And that whole process was a real turning point in my life, and God used the process of those couple of months and the circumstances of those days, to do some transformation in my heart, and that's not to say that I never got angry with my children after that, because I did, but it was never the same.  I never got angry in the same way. 

So it was a time of healing, it was also a situation where I could model humility to my kids.  We talk about humility, we talk about prayer with our kids, we talk about a lot of things, but so often they don't see us do those things, and I felt like it was something that God wanted me to model before them.  I felt like He wanted them to see their mother humble and broken and have a contrite spirit before them and before the Lord.

Bob: Dennis, as you were a part of that, did you feel like your children understood that the Lord was at work in their mom's heart, or did they go, "What's going on with Mom?"

Dennis: I think it was more "What's going on with Mom?"  And yet, after it was over, I think it began to sink in – something spiritually is going on with Mom.  In fact, this past summer, our family got together, and that event was referred to at our family get-together, and it was interesting to hear some of the children refer back to that Thanksgiving and to hear them describe their mother on her knees before her children asking for their forgiveness.  It made a mark, and, Bob, I think the lesson here – there's a number of lessons for us.  One, that – the obvious one – is that God needs to be at work in our lives, and Barbara is demonstrating that here by sharing this story.

 But, secondly, that we need to use family get-togethers, like Thanksgiving, for something more than just food and football; that we need to use it for faith and for the formation of faith and the cultivation of faith and the growth of faith and the calling out of our family to realize, you know what?  We're going to be passing off the scene, and you all are going to be the ones with your own families.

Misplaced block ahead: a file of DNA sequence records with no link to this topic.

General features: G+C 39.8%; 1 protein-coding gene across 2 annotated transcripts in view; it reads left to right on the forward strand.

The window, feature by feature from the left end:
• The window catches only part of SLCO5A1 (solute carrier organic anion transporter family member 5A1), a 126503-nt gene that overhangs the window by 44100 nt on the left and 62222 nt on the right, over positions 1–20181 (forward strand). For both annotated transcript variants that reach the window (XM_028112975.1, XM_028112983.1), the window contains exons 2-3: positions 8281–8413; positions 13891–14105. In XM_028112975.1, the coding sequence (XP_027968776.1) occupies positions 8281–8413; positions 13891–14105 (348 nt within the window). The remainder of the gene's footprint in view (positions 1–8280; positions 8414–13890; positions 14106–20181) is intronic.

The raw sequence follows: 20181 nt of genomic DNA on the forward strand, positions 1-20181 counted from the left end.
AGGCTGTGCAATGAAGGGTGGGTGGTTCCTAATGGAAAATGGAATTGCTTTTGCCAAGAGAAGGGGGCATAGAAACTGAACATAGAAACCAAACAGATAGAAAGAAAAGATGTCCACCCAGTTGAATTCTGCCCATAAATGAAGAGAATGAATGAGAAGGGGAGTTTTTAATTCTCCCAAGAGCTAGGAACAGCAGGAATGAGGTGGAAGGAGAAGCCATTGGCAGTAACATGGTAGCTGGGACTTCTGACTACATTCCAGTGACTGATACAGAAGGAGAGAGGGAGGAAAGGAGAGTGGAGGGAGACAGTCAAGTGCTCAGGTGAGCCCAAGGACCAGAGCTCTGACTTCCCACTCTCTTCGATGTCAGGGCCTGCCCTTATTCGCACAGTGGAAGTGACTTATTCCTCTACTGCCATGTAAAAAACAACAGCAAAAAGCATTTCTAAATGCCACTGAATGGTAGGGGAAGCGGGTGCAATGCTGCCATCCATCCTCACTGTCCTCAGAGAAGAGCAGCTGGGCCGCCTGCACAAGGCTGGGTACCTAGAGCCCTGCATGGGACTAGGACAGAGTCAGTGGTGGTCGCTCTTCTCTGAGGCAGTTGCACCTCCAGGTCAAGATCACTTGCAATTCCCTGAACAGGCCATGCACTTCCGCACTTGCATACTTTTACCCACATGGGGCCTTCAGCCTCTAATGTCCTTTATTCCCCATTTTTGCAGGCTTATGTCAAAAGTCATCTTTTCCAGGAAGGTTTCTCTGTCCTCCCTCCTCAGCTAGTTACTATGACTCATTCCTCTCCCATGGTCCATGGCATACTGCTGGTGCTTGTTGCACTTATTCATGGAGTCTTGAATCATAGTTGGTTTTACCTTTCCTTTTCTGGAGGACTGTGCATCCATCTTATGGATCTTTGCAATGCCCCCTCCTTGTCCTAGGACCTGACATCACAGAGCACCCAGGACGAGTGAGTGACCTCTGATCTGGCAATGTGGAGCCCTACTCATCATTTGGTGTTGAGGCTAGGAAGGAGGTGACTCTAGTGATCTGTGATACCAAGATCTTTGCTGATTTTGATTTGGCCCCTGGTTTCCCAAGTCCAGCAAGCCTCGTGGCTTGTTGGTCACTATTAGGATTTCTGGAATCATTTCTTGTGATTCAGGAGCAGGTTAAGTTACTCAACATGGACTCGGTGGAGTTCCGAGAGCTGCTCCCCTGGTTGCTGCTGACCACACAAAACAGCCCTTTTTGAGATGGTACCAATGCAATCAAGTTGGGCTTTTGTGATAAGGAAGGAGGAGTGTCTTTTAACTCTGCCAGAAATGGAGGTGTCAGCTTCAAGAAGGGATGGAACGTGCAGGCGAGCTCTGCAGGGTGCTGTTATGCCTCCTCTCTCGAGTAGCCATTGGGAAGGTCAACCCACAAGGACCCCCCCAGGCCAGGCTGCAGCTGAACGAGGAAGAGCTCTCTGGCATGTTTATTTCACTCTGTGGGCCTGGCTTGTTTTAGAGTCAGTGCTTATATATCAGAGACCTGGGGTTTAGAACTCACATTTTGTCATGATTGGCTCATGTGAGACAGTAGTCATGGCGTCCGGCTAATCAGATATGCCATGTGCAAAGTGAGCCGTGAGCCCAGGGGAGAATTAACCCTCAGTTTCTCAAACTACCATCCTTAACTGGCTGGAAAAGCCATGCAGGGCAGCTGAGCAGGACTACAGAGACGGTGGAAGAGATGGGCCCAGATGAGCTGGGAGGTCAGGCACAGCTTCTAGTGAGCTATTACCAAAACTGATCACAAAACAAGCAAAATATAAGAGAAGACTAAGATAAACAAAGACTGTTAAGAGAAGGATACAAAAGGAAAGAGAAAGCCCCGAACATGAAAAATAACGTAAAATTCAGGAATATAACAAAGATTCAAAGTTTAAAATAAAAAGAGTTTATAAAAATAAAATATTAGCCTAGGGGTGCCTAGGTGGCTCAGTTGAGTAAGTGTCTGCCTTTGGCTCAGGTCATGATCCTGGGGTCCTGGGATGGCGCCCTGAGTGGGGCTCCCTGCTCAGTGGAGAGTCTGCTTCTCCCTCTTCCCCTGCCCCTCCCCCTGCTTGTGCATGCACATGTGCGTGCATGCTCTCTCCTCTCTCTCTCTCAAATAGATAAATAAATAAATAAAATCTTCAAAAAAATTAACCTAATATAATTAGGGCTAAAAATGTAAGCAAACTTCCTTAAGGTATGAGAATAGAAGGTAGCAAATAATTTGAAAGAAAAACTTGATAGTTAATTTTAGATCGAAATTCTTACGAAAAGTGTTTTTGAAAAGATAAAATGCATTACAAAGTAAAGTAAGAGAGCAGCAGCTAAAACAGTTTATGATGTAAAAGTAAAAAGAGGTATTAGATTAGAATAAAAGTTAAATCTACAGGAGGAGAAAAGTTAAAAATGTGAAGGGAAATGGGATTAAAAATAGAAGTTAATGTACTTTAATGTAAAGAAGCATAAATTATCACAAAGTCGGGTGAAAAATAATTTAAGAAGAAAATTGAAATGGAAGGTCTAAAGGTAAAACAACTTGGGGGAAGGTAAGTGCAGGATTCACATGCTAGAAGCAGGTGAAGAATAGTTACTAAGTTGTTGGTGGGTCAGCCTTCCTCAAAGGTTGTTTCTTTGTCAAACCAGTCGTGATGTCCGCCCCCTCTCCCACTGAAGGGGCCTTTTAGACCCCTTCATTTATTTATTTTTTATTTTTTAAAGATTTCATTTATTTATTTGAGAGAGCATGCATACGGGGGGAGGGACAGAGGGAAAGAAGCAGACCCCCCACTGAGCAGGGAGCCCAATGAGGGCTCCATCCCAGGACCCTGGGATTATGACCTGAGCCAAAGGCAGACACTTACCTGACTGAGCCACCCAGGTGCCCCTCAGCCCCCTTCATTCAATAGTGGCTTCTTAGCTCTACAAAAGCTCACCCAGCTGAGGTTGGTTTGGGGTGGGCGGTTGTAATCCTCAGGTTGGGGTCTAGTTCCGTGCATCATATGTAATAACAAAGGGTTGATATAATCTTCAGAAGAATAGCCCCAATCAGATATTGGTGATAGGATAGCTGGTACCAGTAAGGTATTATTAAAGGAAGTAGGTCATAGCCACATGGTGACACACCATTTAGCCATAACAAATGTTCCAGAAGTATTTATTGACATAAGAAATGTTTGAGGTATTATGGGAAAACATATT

Now, what kind of faith are you passing on?  Is it authentic?  Are you growing?  Is your heart broken by the things that break God's heart?  And, Bob, I remember that Thanksgiving, by virtue of Barbara's tears, but also a family that rallied around Mom, and one of the ways they described her was they all remember getting around Mom and kind of putting their hands on Mom and praying for her, and just honoring her for her brokenness, for her humility, but also extending grace and forgiveness and understanding heart as children really can best express to us.

Bob: You look at a holiday like Thanksgiving, a time, an opportunity when the family is going to be gathered together, and traditions – we've talked about traditions – those are important during that time, and it's important to have fun together as a family – that marks memories, but I think, as you've said, when we can transcend the surface and move just to a deeper level of transparency and be open spiritually before one another, we really open the door for God to do a powerful work in our family's lives.